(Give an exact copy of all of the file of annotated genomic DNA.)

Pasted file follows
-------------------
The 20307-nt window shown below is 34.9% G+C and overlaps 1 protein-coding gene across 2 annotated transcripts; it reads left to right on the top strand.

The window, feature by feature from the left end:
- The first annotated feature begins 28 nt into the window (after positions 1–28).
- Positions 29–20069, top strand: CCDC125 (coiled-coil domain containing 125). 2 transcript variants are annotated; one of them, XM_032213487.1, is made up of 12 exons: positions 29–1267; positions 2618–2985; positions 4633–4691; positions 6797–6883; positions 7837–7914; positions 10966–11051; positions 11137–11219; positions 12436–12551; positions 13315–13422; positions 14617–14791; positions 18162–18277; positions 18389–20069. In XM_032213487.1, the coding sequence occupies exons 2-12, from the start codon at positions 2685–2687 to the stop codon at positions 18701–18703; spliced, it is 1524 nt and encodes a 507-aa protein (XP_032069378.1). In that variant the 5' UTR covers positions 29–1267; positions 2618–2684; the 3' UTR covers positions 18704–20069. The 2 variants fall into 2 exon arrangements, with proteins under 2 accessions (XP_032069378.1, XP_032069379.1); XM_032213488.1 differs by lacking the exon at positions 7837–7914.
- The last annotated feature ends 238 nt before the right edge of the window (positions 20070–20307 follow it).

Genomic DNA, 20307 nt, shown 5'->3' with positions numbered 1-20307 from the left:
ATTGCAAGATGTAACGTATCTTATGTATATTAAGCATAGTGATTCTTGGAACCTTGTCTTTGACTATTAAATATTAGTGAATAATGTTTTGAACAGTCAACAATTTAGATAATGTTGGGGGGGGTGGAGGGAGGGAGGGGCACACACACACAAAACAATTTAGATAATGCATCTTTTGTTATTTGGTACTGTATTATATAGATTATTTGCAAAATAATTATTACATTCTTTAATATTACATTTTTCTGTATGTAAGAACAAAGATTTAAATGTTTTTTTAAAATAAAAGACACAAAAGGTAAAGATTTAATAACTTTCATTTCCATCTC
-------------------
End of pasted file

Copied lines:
The 20307-nt window shown below is 34.9% G+C and overlaps 1 protein-coding gene across 2 annotated transcripts; it reads left to right on the top strand.

The window, feature by feature from the left end:
- The first annotated feature begins 28 nt into the window (after positions 1–28).
- Positions 29–20069, top strand: CCDC125 (coiled-coil domain containing 125). 2 transcript variants are annotated; one of them, XM_032213487.1, is made up of 12 exons: positions 29–1267; positions 2618–2985; positions 4633–4691; positions 6797–6883; positions 7837–7914; positions 10966–11051; positions 11137–11219; positions 12436–12551; positions 13315–13422; positions 14617–14791; positions 18162–18277; positions 18389–20069. In XM_032213487.1, the coding sequence occupies exons 2-12, from the start codon at positions 2685–2687 to the stop codon at positions 18701–18703; spliced, it is 1524 nt and encodes a 507-aa protein (XP_032069378.1). In that variant the 5' UTR covers positions 29–1267; positions 2618–2684; the 3' UTR covers positions 18704–20069. The 2 variants fall into 2 exon arrangements, with proteins under 2 accessions (XP_032069378.1, XP_032069379.1); XM_032213488.1 differs by lacking the exon at positions 7837–7914.
- The last annotated feature ends 238 nt before the right edge of the window (positions 20070–20307 follow it).

Genomic DNA, 20307 nt, shown 5'->3' with positions numbered 1-20307 from the left:
ATTGCAAGATGTAACGTATCTTATGTATATTAAGCATAGTGATTCTTGGAACCTTGTCTTTGACTATTAAATATTAGTGAATAATGTTTTGAACAGTCAACAATTTAGATAATGTTGGGGGGGGTGGAGGGAGGGAGGGGCACACACACACAAAACAATTTAGATAATGCATCTTTTGTTATTTGGTACTGTATTATATAGATTATTTGCAAAATAATTATTACATTCTTTAATATTACATTTTTCTGTATGTAAGAACAAAGATTTAAATGTTTTTTTAAAATAAAAGACACAAAAGGTAAAGATTTAATAACTTTCATTTCCATCTC